I named her Serenity,
since her quasi-gentle presence
lightened my darkest times.
Back then she reigned over the living room
and I shared my pain with her.
She never offered advice, or even replied, yet
it was soothing
to make-believe she empathised.
When my situation improved, I faced the truth:
if I pricked her skin,
it would not bleed.
Her hollow chest was cold, and I
was tired of her indifference.
Yet I wrapped a coat around her shoulders
before showing her the door.
She blanked me, her head
lacking think-matter,
so I consigned her to the bathroom.
These days she belies her name;
guests leap in shock; some even blurt
a strangled scream
to see my mannequin standing guard by my toilet bowl.
She fails to make THEM feel serene.

Written for Godoggocafe’s Tuesday Writing Prompt: SerenityI couldn’t resist it, since I have a mannequin called Serenity. They recommend that the piece should be written in 10-15 minutes, so I haven’t polished it up.

©Jane Paterson Basil

11 thoughts on “Serenity

    1. Nope, no attic. I’d take her to Oxfam, I left her in their window years ago, when I spent that summer in a tent. When I came back she’d formed a friendship with our manager and I didn’t like to separate them. Nobody noticed anything odd about Serenity… maybe her face took on a slightly blank expression, and she seemed to avoid looking directly into our eyes, but we were busy. I blame myself. Then one day she keeled over, drunk. Karen reckoned customers must be sneaking booze in for her, and asked me to take her home, away from temptation. She’s been on the wagon for almost three years now, but I daren’t risk taking her back to Oxfam 😀 😀 😀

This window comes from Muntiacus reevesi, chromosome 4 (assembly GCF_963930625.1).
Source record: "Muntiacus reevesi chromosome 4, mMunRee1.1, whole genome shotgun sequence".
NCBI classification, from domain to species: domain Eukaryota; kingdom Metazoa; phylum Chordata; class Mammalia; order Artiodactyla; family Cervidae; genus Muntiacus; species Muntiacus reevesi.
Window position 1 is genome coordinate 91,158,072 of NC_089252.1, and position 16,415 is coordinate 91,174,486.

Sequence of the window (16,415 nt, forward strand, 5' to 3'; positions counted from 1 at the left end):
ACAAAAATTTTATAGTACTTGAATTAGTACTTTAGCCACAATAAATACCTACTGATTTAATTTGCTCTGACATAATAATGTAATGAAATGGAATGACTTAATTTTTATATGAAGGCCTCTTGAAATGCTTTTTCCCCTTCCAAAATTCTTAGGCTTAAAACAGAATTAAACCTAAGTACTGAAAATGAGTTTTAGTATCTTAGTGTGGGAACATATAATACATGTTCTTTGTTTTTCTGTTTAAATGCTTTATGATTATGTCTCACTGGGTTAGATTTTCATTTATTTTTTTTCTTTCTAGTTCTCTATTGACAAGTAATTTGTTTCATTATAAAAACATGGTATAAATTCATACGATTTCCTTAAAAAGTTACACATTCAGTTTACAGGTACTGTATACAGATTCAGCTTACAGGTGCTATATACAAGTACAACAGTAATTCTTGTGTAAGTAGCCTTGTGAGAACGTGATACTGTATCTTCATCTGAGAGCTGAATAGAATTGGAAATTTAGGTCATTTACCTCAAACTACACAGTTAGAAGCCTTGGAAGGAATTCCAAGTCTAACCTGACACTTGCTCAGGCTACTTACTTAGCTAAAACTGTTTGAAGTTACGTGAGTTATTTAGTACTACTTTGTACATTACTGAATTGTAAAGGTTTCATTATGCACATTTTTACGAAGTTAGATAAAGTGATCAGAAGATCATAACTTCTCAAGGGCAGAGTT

Liked by 2 people

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